Longitudinal examination of the behavioral, language, and social changes in a population of adolescents and young adults with autistic disorder

Karen Ballaban-Gil, Isabelle Rapin, Roberto Tuchman, Shlomo Shinnar

Research output: Contribution to journalArticle

133 Scopus citations


This follow-up study evaluates the behavioral, language, and social outcomes in a population of autistic patients initially examined in childhood. We evaluated 102 (63%) of the 163 eligible subjects, including 54 adolescents (1217 years of age) and 45 adults (≤18 years of age). Three patients had died in the interim. Behavior difficulties continued to be a problem in 69% of adolescents and adults. Thirty-five percent of adolescents and 49% of adults engaged in self-injurious behavior, and slightly more than 50% of adolescents and adults exhibited some stereotypic behaviors. Over 90% of both adolescents and adults had persisting social deficits. Language improved with age, although only 35% achieved normal or near-normal fluency. Comprehension also improved, although only 29% of subjects had achieved normal or near-normal comprehension of oral language. At the time of last follow-up, 28% of all patients and 53% of adults were living in residential placement. Only 11% of adults were employed on the open market, all in menial jobs; an additional 16% were employed in sheltered workshops. The social, behavioral, and language deficits identified in early life in autistic children tend to persist into adolescence and young adulthood.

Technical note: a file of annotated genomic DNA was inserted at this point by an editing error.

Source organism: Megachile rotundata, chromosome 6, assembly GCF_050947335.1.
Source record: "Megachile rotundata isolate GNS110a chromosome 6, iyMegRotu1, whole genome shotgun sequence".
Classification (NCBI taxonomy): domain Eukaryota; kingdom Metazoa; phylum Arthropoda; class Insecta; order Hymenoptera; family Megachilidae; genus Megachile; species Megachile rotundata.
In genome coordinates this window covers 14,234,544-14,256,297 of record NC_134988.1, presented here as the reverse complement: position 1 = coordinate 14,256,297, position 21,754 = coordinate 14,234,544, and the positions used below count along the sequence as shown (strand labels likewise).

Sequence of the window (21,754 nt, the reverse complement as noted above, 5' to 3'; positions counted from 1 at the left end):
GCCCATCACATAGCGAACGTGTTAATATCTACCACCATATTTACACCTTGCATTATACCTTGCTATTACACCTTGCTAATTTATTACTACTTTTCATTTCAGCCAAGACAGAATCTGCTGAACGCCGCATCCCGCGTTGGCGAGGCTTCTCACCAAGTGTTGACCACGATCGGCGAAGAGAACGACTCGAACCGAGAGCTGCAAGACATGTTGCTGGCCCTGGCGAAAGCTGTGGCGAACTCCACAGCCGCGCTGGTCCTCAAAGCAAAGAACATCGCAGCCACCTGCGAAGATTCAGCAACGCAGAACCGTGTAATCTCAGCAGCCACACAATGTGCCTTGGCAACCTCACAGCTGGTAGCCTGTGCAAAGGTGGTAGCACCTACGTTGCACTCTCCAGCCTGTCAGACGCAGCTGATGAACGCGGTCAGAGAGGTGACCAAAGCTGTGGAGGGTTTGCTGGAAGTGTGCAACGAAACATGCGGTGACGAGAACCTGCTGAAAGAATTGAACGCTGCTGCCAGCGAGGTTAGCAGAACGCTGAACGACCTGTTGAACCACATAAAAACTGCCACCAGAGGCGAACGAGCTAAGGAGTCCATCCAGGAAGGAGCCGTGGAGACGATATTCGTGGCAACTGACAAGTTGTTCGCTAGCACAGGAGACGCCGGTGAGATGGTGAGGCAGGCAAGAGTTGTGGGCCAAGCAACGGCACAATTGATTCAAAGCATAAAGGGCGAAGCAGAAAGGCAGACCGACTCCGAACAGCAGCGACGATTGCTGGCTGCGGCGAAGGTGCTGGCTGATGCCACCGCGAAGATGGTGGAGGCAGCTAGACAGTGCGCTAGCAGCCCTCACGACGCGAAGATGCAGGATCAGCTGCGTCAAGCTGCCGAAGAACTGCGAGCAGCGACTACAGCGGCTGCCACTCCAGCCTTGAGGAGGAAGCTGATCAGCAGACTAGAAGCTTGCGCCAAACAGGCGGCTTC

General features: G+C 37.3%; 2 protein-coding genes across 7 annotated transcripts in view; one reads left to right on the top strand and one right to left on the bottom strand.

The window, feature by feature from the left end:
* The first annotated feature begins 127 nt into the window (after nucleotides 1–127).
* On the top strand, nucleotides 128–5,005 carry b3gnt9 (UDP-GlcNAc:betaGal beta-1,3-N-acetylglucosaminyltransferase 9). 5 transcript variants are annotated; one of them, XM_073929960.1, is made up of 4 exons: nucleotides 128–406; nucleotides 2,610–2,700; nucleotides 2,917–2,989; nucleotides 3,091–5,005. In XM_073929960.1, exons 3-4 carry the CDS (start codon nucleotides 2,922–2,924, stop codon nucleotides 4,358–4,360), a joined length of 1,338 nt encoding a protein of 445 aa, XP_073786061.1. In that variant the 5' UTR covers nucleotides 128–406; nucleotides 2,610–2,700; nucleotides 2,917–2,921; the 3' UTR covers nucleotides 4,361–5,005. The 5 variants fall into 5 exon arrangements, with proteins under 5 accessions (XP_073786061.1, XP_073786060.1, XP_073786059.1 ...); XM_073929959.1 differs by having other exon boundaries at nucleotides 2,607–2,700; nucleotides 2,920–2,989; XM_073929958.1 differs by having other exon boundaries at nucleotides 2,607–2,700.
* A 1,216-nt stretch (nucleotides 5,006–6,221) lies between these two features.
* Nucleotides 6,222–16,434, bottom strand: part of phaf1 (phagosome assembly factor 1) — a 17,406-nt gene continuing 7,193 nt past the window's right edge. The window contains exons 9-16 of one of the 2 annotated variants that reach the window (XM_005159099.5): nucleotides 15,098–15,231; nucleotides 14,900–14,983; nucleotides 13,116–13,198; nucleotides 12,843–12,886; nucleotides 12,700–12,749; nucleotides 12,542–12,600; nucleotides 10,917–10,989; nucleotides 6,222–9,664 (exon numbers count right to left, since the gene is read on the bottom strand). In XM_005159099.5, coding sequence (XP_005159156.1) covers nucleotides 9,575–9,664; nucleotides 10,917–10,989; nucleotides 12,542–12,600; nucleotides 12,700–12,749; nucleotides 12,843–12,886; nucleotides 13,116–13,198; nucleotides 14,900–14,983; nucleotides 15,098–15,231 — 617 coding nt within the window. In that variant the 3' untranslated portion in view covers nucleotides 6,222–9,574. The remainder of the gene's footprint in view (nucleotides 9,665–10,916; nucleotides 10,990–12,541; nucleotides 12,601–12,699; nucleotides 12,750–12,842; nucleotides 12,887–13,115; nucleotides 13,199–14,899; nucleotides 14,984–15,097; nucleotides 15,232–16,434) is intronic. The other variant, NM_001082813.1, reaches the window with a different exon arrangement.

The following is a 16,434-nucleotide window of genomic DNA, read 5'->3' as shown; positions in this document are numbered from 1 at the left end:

Original languageEnglish (US)
Pages (from-to)217-223
Number of pages7
JournalPediatric Neurology
Issue number3
StatePublished - Oct 1 1996


ASJC Scopus subject areas

  • Pediatrics, Perinatology, and Child Health
  • Neurology
  • Developmental Neuroscience
  • Clinical Neurology

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